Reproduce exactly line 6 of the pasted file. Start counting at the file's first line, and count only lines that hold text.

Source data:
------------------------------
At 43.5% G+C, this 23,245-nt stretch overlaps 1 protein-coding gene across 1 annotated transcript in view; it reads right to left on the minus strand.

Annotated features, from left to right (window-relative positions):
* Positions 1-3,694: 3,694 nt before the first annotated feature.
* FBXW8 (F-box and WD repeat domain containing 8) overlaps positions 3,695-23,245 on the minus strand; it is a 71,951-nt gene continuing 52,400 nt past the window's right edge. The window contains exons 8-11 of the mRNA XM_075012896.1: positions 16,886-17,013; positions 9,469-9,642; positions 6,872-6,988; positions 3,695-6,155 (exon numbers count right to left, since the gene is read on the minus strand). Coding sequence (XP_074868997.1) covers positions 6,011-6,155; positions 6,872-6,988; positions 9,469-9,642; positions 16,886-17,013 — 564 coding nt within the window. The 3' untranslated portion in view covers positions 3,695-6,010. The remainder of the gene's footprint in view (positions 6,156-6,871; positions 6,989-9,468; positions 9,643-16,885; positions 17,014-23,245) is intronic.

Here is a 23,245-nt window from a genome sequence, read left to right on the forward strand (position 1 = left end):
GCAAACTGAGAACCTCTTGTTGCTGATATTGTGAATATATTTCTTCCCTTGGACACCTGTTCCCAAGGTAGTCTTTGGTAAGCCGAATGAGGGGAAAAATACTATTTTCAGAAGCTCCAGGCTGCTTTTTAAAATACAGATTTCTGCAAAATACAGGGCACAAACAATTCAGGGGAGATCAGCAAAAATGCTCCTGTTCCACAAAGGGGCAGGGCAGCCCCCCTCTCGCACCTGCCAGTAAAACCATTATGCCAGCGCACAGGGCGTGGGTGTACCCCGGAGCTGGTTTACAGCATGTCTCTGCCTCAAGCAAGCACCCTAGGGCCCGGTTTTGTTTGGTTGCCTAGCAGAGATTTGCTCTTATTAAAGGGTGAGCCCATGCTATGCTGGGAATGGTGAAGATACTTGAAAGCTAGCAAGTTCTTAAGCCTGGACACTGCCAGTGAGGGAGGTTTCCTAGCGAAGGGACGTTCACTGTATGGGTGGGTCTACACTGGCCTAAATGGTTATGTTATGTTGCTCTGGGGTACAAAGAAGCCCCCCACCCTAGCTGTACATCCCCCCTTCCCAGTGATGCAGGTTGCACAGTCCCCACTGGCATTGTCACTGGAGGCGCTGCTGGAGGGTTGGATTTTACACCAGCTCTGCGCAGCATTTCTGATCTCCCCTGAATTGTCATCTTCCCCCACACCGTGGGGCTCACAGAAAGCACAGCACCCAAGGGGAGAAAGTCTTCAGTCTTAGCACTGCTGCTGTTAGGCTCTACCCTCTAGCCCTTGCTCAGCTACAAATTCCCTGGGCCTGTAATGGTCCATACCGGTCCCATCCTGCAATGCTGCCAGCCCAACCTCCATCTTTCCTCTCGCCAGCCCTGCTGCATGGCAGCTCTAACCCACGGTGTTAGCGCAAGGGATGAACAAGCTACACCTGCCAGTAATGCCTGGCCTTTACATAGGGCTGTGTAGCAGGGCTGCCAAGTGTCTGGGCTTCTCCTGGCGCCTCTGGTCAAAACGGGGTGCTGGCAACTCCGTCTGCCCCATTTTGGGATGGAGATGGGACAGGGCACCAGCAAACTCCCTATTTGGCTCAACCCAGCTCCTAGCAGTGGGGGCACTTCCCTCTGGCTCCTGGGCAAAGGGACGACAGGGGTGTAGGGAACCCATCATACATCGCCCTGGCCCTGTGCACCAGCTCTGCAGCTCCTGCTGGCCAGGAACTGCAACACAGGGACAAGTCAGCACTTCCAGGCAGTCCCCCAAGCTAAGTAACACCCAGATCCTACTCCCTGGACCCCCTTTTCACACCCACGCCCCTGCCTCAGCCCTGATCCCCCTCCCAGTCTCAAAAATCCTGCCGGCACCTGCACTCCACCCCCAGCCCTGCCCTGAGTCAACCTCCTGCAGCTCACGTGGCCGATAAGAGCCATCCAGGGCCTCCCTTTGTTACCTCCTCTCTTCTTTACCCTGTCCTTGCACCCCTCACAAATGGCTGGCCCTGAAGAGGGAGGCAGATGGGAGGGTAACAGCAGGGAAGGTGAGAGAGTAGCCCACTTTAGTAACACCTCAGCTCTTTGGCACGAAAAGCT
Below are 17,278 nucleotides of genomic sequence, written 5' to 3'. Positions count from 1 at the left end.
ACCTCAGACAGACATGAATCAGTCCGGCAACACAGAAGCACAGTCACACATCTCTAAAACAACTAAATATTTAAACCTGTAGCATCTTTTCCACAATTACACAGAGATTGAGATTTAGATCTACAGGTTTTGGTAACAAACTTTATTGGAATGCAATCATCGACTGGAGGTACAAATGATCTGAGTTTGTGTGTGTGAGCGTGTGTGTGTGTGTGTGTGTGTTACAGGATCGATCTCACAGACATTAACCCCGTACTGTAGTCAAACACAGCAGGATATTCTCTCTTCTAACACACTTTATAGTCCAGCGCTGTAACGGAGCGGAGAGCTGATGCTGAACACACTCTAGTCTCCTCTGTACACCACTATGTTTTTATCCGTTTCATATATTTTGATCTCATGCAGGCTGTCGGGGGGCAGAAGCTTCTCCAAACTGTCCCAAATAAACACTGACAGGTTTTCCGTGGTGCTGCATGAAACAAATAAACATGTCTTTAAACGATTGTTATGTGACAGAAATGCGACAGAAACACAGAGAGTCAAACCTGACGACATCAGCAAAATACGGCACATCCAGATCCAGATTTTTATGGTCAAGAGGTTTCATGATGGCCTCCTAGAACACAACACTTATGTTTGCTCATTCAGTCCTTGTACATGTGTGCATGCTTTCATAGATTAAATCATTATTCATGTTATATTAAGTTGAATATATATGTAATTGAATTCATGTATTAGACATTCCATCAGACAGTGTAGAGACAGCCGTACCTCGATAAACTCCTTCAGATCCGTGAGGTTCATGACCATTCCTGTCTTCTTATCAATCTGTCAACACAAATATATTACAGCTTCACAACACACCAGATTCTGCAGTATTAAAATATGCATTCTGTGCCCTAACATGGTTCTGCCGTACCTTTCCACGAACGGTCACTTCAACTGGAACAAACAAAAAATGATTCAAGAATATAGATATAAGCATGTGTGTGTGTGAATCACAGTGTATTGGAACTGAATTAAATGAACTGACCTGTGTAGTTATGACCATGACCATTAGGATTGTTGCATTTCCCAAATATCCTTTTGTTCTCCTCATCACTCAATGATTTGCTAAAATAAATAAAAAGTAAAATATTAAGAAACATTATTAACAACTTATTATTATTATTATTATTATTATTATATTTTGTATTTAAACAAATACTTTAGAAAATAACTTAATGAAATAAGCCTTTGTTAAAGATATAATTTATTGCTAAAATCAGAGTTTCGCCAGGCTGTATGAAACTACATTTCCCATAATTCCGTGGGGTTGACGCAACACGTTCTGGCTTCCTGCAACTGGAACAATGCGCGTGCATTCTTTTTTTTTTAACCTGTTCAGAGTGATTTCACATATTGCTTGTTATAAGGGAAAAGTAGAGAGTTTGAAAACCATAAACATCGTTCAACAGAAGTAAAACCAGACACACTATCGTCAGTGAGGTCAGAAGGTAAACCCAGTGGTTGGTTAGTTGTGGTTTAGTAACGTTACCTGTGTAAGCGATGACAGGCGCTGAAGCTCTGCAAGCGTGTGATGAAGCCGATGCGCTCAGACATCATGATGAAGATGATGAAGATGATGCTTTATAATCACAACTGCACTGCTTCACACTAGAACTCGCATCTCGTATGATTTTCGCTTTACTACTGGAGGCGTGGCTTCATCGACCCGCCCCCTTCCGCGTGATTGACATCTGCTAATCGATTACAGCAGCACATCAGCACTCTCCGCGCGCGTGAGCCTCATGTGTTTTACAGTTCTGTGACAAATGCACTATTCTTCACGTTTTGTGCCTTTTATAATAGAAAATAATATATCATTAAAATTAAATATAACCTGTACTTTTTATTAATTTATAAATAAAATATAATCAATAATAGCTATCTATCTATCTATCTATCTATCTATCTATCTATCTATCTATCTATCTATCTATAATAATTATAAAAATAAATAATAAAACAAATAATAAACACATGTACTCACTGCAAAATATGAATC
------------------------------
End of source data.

GCAAACTGAGAACCTCTTGTTGCTGATATTGTGAATATATTTCTTCCCTTGGACACCTGTTCCCAAGGTAGTCTTTGGTAAGCCGAATGAGGGGAAAAATACTATTTTCAGAAGCTCCAGGCTGCTTTTTAAAATACAGATTTCTGCAAAATACAGGGCACAAACAATTCAGGGGAGATCAGCAAAAATGCTCCTGTTCCACAAAGGGGCAGGGCAGCCCCCCTCTCGCACCTGCCAGTAAAACCATTATGCCAGCGCACAGGGCGTGGGTGTACCCCGGAGCTGGTTTACAGCATGTCTCTGCCTCAAGCAAGCACCCTAGGGCCCGGTTTTGTTTGGTTGCCTAGCAGAGATTTGCTCTTATTAAAGGGTGAGCCCATGCTATGCTGGGAATGGTGAAGATACTTGAAAGCTAGCAAGTTCTTAAGCCTGGACACTGCCAGTGAGGGAGGTTTCCTAGCGAAGGGACGTTCACTGTATGGGTGGGTCTACACTGGCCTAAATGGTTATGTTATGTTGCTCTGGGGTACAAAGAAGCCCCCCACCCTAGCTGTACATCCCCCCTTCCCAGTGATGCAGGTTGCACAGTCCCCACTGGCATTGTCACTGGAGGCGCTGCTGGAGGGTTGGATTTTACACCAGCTCTGCGCAGCATTTCTGATCTCCCCTGAATTGTCATCTTCCCCCACACCGTGGGGCTCACAGAAAGCACAGCACCCAAGGGGAGAAAGTCTTCAGTCTTAGCACTGCTGCTGTTAGGCTCTACCCTCTAGCCCTTGCTCAGCTACAAATTCCCTGGGCCTGTAATGGTCCATACCGGTCCCATCCTGCAATGCTGCCAGCCCAACCTCCATCTTTCCTCTCGCCAGCCCTGCTGCATGGCAGCTCTAACCCACGGTGTTAGCGCAAGGGATGAACAAGCTACACCTGCCAGTAATGCCTGGCCTTTACATAGGGCTGTGTAGCAGGGCTGCCAAGTGTCTGGGCTTCTCCTGGCGCCTCTGGTCAAAACGGGGTGCTGGCAACTCCGTCTGCCCCATTTTGGGATGGAGATGGGACAGGGCACCAGCAAACTCCCTATTTGGCTCAACCCAGCTCCTAGCAGTGGGGGCACTTCCCTCTGGCTCCTGGGCAAAGGGACGACAGGGGTGTAGGGAACCCATCATACATCGCCCTGGCCCTGTGCACCAGCTCTGCAGCTCCTGCTGGCCAGGAACTGCAACACAGGGACAAGTCAGCACTTCCAGGCAGTCCCCCAAGCTAAGTAACACCCAGATCCTACTCCCTGGACCCCCTTTTCACACCCACGCCCCTGCCTCAGCCCTGATCCCCCTCCCAGTCTCAAAAATCCTGCCGGCACCTGCACTCCACCCCCAGCCCTGCCCTGAGTCAACCTCCTGCAGCTCACGTGGCCGATAAGAGCCATCCAGGGCCTCCCTTTGTTACCTCCTCTCTTCTTTACCCTGTCCTTGCACCCCTCACAAATGGCTGGCCCTGAAGAGGGAGGCAGATGGGAGGGTAACAGCAGGGAAGGTGAGAGAGTAGCCCACTTTAGTAACACCTCAGCTCTTTGGCACGAAAAGCT